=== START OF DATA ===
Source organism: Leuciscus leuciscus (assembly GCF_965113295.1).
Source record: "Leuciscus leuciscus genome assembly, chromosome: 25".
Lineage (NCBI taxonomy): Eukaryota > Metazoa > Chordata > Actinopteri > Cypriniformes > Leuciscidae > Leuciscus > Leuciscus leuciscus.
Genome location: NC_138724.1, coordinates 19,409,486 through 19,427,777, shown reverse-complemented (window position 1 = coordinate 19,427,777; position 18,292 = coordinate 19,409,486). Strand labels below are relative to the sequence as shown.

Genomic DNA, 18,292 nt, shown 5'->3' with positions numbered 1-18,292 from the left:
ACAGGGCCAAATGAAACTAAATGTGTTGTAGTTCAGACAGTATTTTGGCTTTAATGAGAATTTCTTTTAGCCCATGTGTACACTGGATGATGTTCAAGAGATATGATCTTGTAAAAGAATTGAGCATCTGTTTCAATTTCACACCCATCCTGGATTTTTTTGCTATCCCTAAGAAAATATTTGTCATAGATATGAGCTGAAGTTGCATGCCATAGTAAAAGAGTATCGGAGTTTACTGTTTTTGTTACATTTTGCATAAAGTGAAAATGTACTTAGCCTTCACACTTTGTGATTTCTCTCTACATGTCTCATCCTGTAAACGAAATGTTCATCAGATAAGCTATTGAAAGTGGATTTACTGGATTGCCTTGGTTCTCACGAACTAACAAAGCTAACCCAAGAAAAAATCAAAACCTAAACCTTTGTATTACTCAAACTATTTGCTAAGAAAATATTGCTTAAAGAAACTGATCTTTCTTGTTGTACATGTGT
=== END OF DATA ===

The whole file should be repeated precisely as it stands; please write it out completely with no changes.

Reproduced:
Source organism: Leuciscus leuciscus (assembly GCF_965113295.1).
Source record: "Leuciscus leuciscus genome assembly, chromosome: 25".
Lineage (NCBI taxonomy): Eukaryota > Metazoa > Chordata > Actinopteri > Cypriniformes > Leuciscidae > Leuciscus > Leuciscus leuciscus.
Genome location: NC_138724.1, coordinates 19,409,486 through 19,427,777, shown reverse-complemented (window position 1 = coordinate 19,427,777; position 18,292 = coordinate 19,409,486). Strand labels below are relative to the sequence as shown.

Genomic DNA, 18,292 nt, shown 5'->3' with positions numbered 1-18,292 from the left:
ACAGGGCCAAATGAAACTAAATGTGTTGTAGTTCAGACAGTATTTTGGCTTTAATGAGAATTTCTTTTAGCCCATGTGTACACTGGATGATGTTCAAGAGATATGATCTTGTAAAAGAATTGAGCATCTGTTTCAATTTCACACCCATCCTGGATTTTTTTGCTATCCCTAAGAAAATATTTGTCATAGATATGAGCTGAAGTTGCATGCCATAGTAAAAGAGTATCGGAGTTTACTGTTTTTGTTACATTTTGCATAAAGTGAAAATGTACTTAGCCTTCACACTTTGTGATTTCTCTCTACATGTCTCATCCTGTAAACGAAATGTTCATCAGATAAGCTATTGAAAGTGGATTTACTGGATTGCCTTGGTTCTCACGAACTAACAAAGCTAACCCAAGAAAAAATCAAAACCTAAACCTTTGTATTACTCAAACTATTTGCTAAGAAAATATTGCTTAAAGAAACTGATCTTTCTTGTTGTACATGTGT